This legal document grants rights of security over your property to the Lender. There are various types of legal charge which will vary from lender to lender. Some lenders will use a charge for the specific amount that they have lent. Others will use an all monies charge, which secures all borrowing the owner has with them. This may allow them to recover overdrafts and other loans. A primary mortgage will normally be secured by a first charge. Second or subsequent charges may be secured against a property if additional money has been borrowed using the property security.
A legal document conferring legal ownership of the mortgagor's (borrowers) estate to the lender, while allowing the mortgagor to remain in possession and to use the property with the right to redeem legal ownership, which is called equity of redemption.
The official term for the claim that a lender has over your home until you've paid off the mortgage. Details are registered with the Land Registry which, as mentioned are open for scrutiny by the public. So if you want to know whether your next-door neighbour still has a mortgage
This is a legal document which grants rights of security over your property with a lender. The type of legal charge used will vary from lender to lender. Some use a charge for the specific amount they have lent you, whilst others use an â€˜all moniesâ€(tm) charge to cover all borrowing you have with them, such as overdrafts and personal loans.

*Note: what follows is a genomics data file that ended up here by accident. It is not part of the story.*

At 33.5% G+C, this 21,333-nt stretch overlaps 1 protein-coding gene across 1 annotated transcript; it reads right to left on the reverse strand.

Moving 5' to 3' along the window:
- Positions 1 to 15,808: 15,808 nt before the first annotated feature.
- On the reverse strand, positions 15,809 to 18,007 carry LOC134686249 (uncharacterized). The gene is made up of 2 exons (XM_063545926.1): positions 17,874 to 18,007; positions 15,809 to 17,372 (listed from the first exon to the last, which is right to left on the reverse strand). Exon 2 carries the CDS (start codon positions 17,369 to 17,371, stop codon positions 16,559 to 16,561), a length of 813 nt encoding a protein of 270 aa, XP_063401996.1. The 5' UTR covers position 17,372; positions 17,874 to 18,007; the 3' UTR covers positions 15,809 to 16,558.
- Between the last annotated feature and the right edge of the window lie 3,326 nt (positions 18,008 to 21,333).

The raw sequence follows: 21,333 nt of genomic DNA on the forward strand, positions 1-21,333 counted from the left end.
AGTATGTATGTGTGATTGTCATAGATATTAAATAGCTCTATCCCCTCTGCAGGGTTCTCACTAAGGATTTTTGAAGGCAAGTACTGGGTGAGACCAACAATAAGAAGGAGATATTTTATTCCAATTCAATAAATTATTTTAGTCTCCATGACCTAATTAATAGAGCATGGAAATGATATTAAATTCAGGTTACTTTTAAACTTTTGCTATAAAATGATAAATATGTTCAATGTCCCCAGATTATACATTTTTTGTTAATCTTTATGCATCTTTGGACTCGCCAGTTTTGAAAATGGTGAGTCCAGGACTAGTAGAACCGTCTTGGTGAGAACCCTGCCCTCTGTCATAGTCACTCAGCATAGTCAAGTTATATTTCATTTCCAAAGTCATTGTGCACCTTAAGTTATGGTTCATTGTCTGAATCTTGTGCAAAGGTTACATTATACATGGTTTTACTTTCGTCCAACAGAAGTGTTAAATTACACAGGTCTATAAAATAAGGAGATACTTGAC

The means by which lenders enforce their rights to a property, and is recorded at the land registry. There are various different types of legal charge and the type used will vary from lender to lender. Building societies tend to use a charge for the specific amount that they have lent. Banks tend to use an all monies charge, allowing them to free equity in a property if it is owned by them. This may allow them to recover overdrafts and other loans if they have granted more than just a mortgage. A primary mortgage will normally be secured by a first charge. Building societies are allowed to lend only if they have a first charge on a property. Second or subsequent charges may be granted on a property if additional money has been borrowed against it, such as a secured loan.
The legal document held by the Land Registry that identifies who has a claim on your property. The main lender will normally be identified as the first charge (i.e., have first claim to the property) but there may also be other charges registered (i.e., second, third, etc.).